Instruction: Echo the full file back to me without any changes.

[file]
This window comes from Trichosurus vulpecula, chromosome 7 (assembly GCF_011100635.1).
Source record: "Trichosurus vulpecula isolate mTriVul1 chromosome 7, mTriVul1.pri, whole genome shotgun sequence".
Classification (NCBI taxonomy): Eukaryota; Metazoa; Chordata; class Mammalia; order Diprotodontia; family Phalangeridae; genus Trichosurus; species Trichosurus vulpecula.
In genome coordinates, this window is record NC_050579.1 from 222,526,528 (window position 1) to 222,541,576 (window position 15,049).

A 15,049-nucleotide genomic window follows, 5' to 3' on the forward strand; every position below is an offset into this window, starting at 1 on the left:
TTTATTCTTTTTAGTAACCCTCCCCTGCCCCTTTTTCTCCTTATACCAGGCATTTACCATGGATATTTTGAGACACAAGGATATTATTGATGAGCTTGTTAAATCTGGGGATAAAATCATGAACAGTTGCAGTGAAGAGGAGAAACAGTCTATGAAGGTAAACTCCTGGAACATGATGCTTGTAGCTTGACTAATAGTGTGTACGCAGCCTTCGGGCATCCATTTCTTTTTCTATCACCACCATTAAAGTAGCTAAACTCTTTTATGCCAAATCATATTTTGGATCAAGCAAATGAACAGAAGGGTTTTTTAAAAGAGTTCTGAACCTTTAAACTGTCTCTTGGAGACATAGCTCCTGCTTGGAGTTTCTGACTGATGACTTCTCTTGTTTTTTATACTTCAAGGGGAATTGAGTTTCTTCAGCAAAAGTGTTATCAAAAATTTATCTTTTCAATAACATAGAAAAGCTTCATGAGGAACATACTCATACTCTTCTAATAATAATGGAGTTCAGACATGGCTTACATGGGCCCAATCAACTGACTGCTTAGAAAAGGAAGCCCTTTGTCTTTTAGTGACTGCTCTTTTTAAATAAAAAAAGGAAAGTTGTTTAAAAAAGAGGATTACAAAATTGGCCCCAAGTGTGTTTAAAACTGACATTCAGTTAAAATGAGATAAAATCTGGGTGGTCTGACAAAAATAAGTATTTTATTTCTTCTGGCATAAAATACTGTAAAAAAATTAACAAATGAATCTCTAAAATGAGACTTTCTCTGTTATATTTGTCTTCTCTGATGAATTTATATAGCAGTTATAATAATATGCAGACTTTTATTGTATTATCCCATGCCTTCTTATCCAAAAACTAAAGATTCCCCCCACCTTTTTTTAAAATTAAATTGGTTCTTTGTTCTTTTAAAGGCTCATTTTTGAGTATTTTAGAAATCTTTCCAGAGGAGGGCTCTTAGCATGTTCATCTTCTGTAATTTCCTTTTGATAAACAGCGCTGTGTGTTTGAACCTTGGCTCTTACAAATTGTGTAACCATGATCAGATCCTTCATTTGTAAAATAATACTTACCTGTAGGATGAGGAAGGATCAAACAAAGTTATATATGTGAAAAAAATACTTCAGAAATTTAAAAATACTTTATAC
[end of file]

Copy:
This window comes from Trichosurus vulpecula, chromosome 7 (assembly GCF_011100635.1).
Source record: "Trichosurus vulpecula isolate mTriVul1 chromosome 7, mTriVul1.pri, whole genome shotgun sequence".
Classification (NCBI taxonomy): Eukaryota; Metazoa; Chordata; class Mammalia; order Diprotodontia; family Phalangeridae; genus Trichosurus; species Trichosurus vulpecula.
In genome coordinates, this window is record NC_050579.1 from 222,526,528 (window position 1) to 222,541,576 (window position 15,049).

A 15,049-nucleotide genomic window follows, 5' to 3' on the forward strand; every position below is an offset into this window, starting at 1 on the left:
TTTATTCTTTTTAGTAACCCTCCCCTGCCCCTTTTTCTCCTTATACCAGGCATTTACCATGGATATTTTGAGACACAAGGATATTATTGATGAGCTTGTTAAATCTGGGGATAAAATCATGAACAGTTGCAGTGAAGAGGAGAAACAGTCTATGAAGGTAAACTCCTGGAACATGATGCTTGTAGCTTGACTAATAGTGTGTACGCAGCCTTCGGGCATCCATTTCTTTTTCTATCACCACCATTAAAGTAGCTAAACTCTTTTATGCCAAATCATATTTTGGATCAAGCAAATGAACAGAAGGGTTTTTTAAAAGAGTTCTGAACCTTTAAACTGTCTCTTGGAGACATAGCTCCTGCTTGGAGTTTCTGACTGATGACTTCTCTTGTTTTTTATACTTCAAGGGGAATTGAGTTTCTTCAGCAAAAGTGTTATCAAAAATTTATCTTTTCAATAACATAGAAAAGCTTCATGAGGAACATACTCATACTCTTCTAATAATAATGGAGTTCAGACATGGCTTACATGGGCCCAATCAACTGACTGCTTAGAAAAGGAAGCCCTTTGTCTTTTAGTGACTGCTCTTTTTAAATAAAAAAAGGAAAGTTGTTTAAAAAAGAGGATTACAAAATTGGCCCCAAGTGTGTTTAAAACTGACATTCAGTTAAAATGAGATAAAATCTGGGTGGTCTGACAAAAATAAGTATTTTATTTCTTCTGGCATAAAATACTGTAAAAAAATTAACAAATGAATCTCTAAAATGAGACTTTCTCTGTTATATTTGTCTTCTCTGATGAATTTATATAGCAGTTATAATAATATGCAGACTTTTATTGTATTATCCCATGCCTTCTTATCCAAAAACTAAAGATTCCCCCCACCTTTTTTTAAAATTAAATTGGTTCTTTGTTCTTTTAAAGGCTCATTTTTGAGTATTTTAGAAATCTTTCCAGAGGAGGGCTCTTAGCATGTTCATCTTCTGTAATTTCCTTTTGATAAACAGCGCTGTGTGTTTGAACCTTGGCTCTTACAAATTGTGTAACCATGATCAGATCCTTCATTTGTAAAATAATACTTACCTGTAGGATGAGGAAGGATCAAACAAAGTTATATATGTGAAAAAAATACTTCAGAAATTTAAAAATACTTTATAC